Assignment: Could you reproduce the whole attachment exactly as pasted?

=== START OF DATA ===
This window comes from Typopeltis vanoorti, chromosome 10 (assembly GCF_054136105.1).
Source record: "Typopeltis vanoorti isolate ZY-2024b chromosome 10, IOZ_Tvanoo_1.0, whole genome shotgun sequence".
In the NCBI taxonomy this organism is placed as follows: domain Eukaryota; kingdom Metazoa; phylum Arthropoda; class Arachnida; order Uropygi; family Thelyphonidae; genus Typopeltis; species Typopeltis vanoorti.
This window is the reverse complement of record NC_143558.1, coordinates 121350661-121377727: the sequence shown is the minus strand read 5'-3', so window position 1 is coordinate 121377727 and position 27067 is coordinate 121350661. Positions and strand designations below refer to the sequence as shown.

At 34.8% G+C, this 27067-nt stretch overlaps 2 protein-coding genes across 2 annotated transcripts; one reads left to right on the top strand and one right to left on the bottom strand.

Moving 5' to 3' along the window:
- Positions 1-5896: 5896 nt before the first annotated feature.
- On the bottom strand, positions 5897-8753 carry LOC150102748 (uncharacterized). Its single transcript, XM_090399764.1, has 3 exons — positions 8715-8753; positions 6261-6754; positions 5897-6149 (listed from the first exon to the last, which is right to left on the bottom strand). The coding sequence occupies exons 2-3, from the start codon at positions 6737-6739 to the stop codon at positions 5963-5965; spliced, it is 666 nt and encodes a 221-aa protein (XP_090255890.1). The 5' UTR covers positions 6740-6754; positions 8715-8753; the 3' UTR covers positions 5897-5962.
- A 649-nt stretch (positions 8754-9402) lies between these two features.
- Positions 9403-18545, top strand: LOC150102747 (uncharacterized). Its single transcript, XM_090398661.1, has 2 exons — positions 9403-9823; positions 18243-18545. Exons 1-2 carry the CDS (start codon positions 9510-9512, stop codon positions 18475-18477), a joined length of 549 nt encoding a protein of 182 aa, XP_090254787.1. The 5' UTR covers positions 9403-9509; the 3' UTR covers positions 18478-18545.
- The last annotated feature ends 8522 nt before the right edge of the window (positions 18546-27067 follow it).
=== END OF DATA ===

This window comes from Typopeltis vanoorti, chromosome 10 (assembly GCF_054136105.1).
Source record: "Typopeltis vanoorti isolate ZY-2024b chromosome 10, IOZ_Tvanoo_1.0, whole genome shotgun sequence".
In the NCBI taxonomy this organism is placed as follows: domain Eukaryota; kingdom Metazoa; phylum Arthropoda; class Arachnida; order Uropygi; family Thelyphonidae; genus Typopeltis; species Typopeltis vanoorti.
This window is the reverse complement of record NC_143558.1, coordinates 121350661-121377727: the sequence shown is the minus strand read 5'-3', so window position 1 is coordinate 121377727 and position 27067 is coordinate 121350661. Positions and strand designations below refer to the sequence as shown.

At 34.8% G+C, this 27067-nt stretch overlaps 2 protein-coding genes across 2 annotated transcripts; one reads left to right on the top strand and one right to left on the bottom strand.

Moving 5' to 3' along the window:
- Positions 1-5896: 5896 nt before the first annotated feature.
- On the bottom strand, positions 5897-8753 carry LOC150102748 (uncharacterized). Its single transcript, XM_090399764.1, has 3 exons — positions 8715-8753; positions 6261-6754; positions 5897-6149 (listed from the first exon to the last, which is right to left on the bottom strand). The coding sequence occupies exons 2-3, from the start codon at positions 6737-6739 to the stop codon at positions 5963-5965; spliced, it is 666 nt and encodes a 221-aa protein (XP_090255890.1). The 5' UTR covers positions 6740-6754; positions 8715-8753; the 3' UTR covers positions 5897-5962.
- A 649-nt stretch (positions 8754-9402) lies between these two features.
- Positions 9403-18545, top strand: LOC150102747 (uncharacterized). Its single transcript, XM_090398661.1, has 2 exons — positions 9403-9823; positions 18243-18545. Exons 1-2 carry the CDS (start codon positions 9510-9512, stop codon positions 18475-18477), a joined length of 549 nt encoding a protein of 182 aa, XP_090254787.1. The 5' UTR covers positions 9403-9509; the 3' UTR covers positions 18478-18545.
- The last annotated feature ends 8522 nt before the right edge of the window (positions 18546-27067 follow it).